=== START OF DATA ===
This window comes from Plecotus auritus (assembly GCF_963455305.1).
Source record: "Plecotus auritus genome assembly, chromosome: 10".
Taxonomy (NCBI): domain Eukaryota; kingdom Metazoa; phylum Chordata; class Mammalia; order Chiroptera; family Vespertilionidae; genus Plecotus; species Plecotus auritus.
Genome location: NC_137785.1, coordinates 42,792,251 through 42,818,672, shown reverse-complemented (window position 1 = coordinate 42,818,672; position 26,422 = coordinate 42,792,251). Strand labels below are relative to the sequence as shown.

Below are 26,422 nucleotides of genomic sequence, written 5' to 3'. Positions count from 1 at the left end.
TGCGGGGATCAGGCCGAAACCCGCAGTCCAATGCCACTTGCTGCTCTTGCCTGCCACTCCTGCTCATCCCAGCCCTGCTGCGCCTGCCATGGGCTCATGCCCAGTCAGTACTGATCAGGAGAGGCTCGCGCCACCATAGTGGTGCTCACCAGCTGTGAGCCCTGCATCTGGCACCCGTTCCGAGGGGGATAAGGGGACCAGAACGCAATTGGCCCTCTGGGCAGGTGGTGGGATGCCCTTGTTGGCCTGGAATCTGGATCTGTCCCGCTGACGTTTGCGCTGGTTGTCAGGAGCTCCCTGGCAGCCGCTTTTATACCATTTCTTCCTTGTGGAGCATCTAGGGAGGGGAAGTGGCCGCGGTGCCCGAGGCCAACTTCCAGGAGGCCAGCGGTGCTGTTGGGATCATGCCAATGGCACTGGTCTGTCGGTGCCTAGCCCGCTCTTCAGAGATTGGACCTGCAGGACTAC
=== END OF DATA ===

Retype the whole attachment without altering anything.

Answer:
This window comes from Plecotus auritus (assembly GCF_963455305.1).
Source record: "Plecotus auritus genome assembly, chromosome: 10".
Taxonomy (NCBI): domain Eukaryota; kingdom Metazoa; phylum Chordata; class Mammalia; order Chiroptera; family Vespertilionidae; genus Plecotus; species Plecotus auritus.
Genome location: NC_137785.1, coordinates 42,792,251 through 42,818,672, shown reverse-complemented (window position 1 = coordinate 42,818,672; position 26,422 = coordinate 42,792,251). Strand labels below are relative to the sequence as shown.

Below are 26,422 nucleotides of genomic sequence, written 5' to 3'. Positions count from 1 at the left end.
TGCGGGGATCAGGCCGAAACCCGCAGTCCAATGCCACTTGCTGCTCTTGCCTGCCACTCCTGCTCATCCCAGCCCTGCTGCGCCTGCCATGGGCTCATGCCCAGTCAGTACTGATCAGGAGAGGCTCGCGCCACCATAGTGGTGCTCACCAGCTGTGAGCCCTGCATCTGGCACCCGTTCCGAGGGGGATAAGGGGACCAGAACGCAATTGGCCCTCTGGGCAGGTGGTGGGATGCCCTTGTTGGCCTGGAATCTGGATCTGTCCCGCTGACGTTTGCGCTGGTTGTCAGGAGCTCCCTGGCAGCCGCTTTTATACCATTTCTTCCTTGTGGAGCATCTAGGGAGGGGAAGTGGCCGCGGTGCCCGAGGCCAACTTCCAGGAGGCCAGCGGTGCTGTTGGGATCATGCCAATGGCACTGGTCTGTCGGTGCCTAGCCCGCTCTTCAGAGATTGGACCTGCAGGACTAC